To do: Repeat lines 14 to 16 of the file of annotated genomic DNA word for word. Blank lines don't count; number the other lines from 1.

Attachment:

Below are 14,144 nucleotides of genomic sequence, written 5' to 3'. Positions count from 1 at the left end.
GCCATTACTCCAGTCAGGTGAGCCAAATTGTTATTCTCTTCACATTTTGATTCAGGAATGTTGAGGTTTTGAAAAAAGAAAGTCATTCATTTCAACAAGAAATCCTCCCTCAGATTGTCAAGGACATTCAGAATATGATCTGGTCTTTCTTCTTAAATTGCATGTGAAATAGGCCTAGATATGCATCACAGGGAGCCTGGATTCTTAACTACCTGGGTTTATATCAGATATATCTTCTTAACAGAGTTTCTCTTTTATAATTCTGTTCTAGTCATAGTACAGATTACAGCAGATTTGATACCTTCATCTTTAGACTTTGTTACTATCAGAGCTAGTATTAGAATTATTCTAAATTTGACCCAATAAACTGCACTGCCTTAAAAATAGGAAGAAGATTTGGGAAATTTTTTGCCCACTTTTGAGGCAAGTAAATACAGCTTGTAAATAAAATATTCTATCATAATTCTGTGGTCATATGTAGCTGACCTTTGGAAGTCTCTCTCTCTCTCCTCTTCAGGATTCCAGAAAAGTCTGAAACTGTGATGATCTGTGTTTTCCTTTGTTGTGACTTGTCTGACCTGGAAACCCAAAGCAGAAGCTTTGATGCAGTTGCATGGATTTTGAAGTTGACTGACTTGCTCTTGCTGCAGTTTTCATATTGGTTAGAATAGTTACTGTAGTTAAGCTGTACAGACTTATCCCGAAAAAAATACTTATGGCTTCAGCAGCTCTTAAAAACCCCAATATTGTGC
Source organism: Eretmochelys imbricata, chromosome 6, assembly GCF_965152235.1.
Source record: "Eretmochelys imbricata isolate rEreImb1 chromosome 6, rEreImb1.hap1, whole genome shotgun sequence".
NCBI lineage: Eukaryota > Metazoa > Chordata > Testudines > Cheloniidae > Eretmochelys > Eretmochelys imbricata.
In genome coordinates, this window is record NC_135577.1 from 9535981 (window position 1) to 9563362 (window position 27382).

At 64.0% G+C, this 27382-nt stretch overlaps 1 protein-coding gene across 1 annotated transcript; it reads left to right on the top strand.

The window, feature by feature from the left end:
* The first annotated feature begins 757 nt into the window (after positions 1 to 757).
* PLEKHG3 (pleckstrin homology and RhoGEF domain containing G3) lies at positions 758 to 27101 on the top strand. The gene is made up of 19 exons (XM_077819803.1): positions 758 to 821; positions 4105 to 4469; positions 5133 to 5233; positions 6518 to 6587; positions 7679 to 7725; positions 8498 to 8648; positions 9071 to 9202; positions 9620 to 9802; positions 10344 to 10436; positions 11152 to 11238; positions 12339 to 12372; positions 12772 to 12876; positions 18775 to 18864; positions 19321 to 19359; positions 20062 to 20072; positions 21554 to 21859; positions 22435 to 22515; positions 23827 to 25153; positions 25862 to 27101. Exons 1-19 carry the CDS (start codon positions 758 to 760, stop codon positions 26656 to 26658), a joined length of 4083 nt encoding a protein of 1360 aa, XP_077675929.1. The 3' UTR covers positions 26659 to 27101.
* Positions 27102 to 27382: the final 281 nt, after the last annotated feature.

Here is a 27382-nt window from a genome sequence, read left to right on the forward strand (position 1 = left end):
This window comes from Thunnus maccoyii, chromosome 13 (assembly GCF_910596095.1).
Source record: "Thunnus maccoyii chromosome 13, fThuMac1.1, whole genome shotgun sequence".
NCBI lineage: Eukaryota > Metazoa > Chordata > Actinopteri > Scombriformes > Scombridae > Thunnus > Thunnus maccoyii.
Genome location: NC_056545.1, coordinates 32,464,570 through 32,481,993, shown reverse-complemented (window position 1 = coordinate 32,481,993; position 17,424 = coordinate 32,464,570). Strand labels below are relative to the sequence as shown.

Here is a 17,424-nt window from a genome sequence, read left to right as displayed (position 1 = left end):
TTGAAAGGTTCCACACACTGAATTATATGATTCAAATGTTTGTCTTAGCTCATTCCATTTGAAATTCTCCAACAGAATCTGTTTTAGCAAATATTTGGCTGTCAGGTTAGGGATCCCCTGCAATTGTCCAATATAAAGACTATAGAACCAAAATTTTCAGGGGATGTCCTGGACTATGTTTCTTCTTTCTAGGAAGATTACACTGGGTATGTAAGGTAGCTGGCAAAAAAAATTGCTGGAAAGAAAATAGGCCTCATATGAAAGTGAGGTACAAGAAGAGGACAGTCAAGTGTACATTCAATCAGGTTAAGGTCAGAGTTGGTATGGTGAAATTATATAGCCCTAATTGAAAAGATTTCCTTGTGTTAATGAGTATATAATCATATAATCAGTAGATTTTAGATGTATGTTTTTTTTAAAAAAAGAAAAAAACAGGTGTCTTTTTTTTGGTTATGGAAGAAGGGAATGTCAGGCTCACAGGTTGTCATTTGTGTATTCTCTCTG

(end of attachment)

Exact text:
Source record: "Thunnus maccoyii chromosome 13, fThuMac1.1, whole genome shotgun sequence".
NCBI lineage: Eukaryota > Metazoa > Chordata > Actinopteri > Scombriformes > Scombridae > Thunnus > Thunnus maccoyii.
Genome location: NC_056545.1, coordinates 32,464,570 through 32,481,993, shown reverse-complemented (window position 1 = coordinate 32,481,993; position 17,424 = coordinate 32,464,570). Strand labels below are relative to the sequence as shown.